Fontana Discusses Highmark-WPAHS Situation

The inability of WPAHS to continue offering health care services would be detrimental to thousands of consumers in the region, state Sen. Wayne Fontana says.

Last year, news broke of an agreement between Highmark and West Penn Allegheny Health System (WPAHS) that would see the health plan acquire the hospital. As WPAHS has faced mounting debt obligations, this news was seen by many as a means to keeping WPAHS in business. Most importantly, it was viewed by many as an important component in preserving competition among hospital providers in the region, affording consumers the choices they deserve in their health care needs while also protecting health care-related jobs. The Pennsylvania Insurance Department has held public hearings on the affiliation agreement and has been working with all parties involved to review the agreement before providing ultimate approval.

In the last week, we have come to learn that the affiliation agreement, signed between Highmark and WPAHS in November 2011, was terminated by WPAHS. News reports suggest the termination was caused largely by Highmark’s insistence that WPAHS file for Chapter 11 bankruptcy protection in order to reorganize its near $1 billion debt obligation. Regardless of the reasons, I am very disappointed the merger between Highmark and WPAHS has been called off.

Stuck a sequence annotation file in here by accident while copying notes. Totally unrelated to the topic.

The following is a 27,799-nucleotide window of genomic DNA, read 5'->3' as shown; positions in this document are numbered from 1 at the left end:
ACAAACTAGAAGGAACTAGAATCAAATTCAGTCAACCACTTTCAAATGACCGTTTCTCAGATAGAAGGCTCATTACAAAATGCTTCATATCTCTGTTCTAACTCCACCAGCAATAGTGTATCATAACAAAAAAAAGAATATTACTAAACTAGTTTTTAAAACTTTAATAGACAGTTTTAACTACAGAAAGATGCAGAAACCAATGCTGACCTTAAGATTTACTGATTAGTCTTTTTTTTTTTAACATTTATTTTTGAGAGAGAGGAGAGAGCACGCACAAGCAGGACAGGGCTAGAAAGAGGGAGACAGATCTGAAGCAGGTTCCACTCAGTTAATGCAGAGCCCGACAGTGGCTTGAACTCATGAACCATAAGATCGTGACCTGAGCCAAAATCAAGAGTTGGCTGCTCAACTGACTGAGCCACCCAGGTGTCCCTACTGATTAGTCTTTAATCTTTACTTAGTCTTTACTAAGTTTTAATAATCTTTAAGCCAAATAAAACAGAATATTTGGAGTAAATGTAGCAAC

As the region’s second largest health system, the inability of WPAHS to continue offering health care services would be detrimental to thousands of consumers in the region. If they are not able to strike a deal with Highmark it seems WPAHS does not have many viable options. Are there other partners that would be willing to assume WPAHS’ large debt? If WPAHS can’t find another partner or another merger opportunity doesn’t materialize, doesn’t WPAHS still face the potential of bankruptcy?

The biggest losers in this situation are the consumers, who stand to be deprived of needed choices in their health care with the potential loss of a major health care provider. Thousands of employees will also be negatively impacted. Unfortunately, as we continue to witness, consumers and employees are often overlooked when battles take place in boardrooms.

Maybe the time has come to seriously consider implementing a single payer health care system in Pennsylvania? The Family & Business Healthcare Security Act, Senate Bill 400 (SB 400), is before the Senate Banking & Insurance Committee. This bill would reduce costs for consumers, allow consumers to pick their own doctor, allow consumers and their doctor to determine the best course of treatment (not an insurance company), prohibit denial of coverage due to pre-existing conditions, make health care consumer-based instead of employer-based and is portable. You can read more about the benefits of a single payer system in PA by visiting http://healthcare4allpa.org/.


Senator Wayne D. Fontana

42nd Senatorial District



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